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Facebook's UK data protection penalty is not the last word.

Editorial Staff

The UK's Information Commissioner's Office has ordered Facebook to pay a penalty (it's not a fine because there has been no criminal prosecution and only the Crown, via the Criminal Courts, can levy fines) of GBP500,000. The amount will not trouble Facebook - it's less than the annual tax the company doesn't pay the UK as a result of its cross-border arrangements. But the principle should send shock waves through the raft of American companies that operate in Europe and think they can do as they please. Four letters are at the heart of the grenade that the ICO just sent across the pond: GDPR. The next fine will hurt - and it will hurt over and over again.

In the USA, there has long been a tendency, targeted mainly at foreign banks, for there to be an overlap between state and federal action and, as US Presidents often find out, states can take independent or concerted action against them: for those who are not President, the risk is even greater because the states can also take action against companies for the same conduct as if it happened in their jurisdiction alone while Federal prosecutors must find an interstate element.

US companies, and those from elsewhere in the world, are going to get a shock when the first action arises from a breach of the General Data Protection Regulation. GDPR operates in respect of all those who have data activities in the EU. The UK will not leave the GDPR regime when it leaves the EU. Indeed, it has only very recently passed a law to implement it. Americans, in particular, do not understand the EU: they have long imagined that Europe is a country. It isn't. Yes, it has federally agreed laws but those laws require each state to implement them. Yes, there are penalties (in theory, at least) for those that do not implement and enforce them but while the EU makes many laws, it does little to ensure enforcement on the ground. That is left to individual states that do pretty much as they please.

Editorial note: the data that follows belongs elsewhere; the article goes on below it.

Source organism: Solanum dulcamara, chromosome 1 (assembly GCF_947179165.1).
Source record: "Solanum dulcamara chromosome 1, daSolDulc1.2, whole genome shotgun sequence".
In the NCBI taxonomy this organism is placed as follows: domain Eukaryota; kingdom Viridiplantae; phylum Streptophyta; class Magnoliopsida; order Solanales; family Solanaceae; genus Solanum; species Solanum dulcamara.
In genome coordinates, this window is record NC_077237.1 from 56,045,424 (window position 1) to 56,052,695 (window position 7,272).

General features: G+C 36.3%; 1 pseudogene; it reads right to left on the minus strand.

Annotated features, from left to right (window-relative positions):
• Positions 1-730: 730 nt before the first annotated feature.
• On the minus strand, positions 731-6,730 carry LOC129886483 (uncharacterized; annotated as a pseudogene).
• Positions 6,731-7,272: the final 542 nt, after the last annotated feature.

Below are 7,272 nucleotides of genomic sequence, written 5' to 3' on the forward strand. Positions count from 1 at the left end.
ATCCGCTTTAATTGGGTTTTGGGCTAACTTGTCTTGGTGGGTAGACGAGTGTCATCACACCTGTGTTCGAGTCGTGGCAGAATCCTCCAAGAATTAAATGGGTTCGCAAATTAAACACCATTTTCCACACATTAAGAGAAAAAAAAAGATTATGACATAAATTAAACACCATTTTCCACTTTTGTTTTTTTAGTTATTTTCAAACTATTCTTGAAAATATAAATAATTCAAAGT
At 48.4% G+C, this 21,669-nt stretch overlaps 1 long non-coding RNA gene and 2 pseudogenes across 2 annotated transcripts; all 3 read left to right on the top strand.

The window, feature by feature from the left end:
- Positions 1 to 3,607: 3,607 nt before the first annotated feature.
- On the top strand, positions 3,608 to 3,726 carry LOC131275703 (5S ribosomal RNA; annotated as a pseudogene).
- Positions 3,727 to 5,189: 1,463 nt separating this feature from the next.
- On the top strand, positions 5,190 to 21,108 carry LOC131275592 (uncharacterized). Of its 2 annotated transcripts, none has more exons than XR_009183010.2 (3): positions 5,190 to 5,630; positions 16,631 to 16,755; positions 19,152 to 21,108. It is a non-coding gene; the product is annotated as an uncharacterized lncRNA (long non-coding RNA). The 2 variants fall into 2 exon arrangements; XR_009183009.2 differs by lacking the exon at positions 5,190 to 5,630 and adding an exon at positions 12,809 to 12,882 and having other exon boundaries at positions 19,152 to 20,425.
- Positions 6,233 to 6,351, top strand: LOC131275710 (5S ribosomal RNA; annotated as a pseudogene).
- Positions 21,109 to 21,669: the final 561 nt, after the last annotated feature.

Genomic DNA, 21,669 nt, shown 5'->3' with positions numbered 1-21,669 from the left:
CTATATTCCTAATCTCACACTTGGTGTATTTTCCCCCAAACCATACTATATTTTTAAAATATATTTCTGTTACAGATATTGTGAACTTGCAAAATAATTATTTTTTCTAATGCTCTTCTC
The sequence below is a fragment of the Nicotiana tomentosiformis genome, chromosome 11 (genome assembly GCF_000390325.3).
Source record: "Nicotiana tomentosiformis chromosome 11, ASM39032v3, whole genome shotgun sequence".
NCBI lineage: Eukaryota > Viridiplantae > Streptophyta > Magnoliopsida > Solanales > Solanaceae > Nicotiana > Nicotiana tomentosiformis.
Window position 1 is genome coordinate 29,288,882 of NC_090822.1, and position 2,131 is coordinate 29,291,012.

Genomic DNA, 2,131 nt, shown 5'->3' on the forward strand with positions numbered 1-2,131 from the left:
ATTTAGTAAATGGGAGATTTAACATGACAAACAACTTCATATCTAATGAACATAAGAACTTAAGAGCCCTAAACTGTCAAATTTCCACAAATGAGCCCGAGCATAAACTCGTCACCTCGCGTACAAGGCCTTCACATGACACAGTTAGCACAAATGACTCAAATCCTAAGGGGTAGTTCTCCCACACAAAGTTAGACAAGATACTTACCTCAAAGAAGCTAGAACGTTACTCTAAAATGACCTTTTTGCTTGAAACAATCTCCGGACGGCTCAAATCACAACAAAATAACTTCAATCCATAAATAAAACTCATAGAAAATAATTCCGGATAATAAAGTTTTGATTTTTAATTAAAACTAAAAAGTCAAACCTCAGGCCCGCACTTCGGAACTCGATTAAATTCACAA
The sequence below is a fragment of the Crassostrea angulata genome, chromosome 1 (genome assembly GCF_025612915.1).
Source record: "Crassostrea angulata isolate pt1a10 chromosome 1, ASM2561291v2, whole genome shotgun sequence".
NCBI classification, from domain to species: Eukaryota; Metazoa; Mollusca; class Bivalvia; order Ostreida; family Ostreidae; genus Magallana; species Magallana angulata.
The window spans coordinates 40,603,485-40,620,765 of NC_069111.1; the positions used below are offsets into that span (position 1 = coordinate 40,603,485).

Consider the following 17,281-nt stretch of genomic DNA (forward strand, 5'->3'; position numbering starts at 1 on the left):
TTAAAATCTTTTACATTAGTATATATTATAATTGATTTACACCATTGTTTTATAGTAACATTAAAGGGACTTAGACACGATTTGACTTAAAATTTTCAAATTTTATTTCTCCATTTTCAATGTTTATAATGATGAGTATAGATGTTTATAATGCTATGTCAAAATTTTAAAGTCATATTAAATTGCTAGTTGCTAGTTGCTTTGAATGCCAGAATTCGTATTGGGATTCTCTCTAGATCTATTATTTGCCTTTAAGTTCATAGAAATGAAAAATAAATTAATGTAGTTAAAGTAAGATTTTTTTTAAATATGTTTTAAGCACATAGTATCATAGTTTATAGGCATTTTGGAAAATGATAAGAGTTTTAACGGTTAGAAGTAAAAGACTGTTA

The penalty against Facebook is for GBP500,000. To put that into perspective, the Crown Prosecution Service was ordered to pay GBP325,000 after losing unencrypted recordings of interviews with suspects. Bad as that is, it hardly comes close to the Facebook / Cambridge Analytica scandal which is at the heart of the penalty.

The GDPR moves the goalposts, so to speak. First, action can be taken where the breach takes place or where the data is used or where the harm is suffered. That opens the door to action by the equivalent of the UK's Information Commissioner in each EU state. Under the former UK legislation, GBP500,000 was the maximum penalty. Facebook should consider itself lucky that the ICO regarded the Cambridge Analytica case as a single breach. Under GPDR the maximum penalty is 4% of global turnover. There is no autrefois convict in civil penalties and a single breach can be acted upon, and penalties levied, in more than one jurisdiction. There is no requirement that each jurisdiction acts in concert - a lesson learned from the New York Department of Financial Services. DFS has, in recent years, developed and acted on a policy of going alone despite actions by other states and federal authorities. In this way, a single breach with widespread effect can see multiple cases with the time and reputational damage that involves and multiple penalties each of up to 4% of a company's turnover. There are more than 25 countries in the EU and, therefore, there is the potential (albeit extremely unlikely) for a company to be ordered to pay more than its entire annual turnover (not, note, profit) to various states.

American companies might be chuckling at the puny penalty faced by Facebook but they should be reaching for the Imodium.

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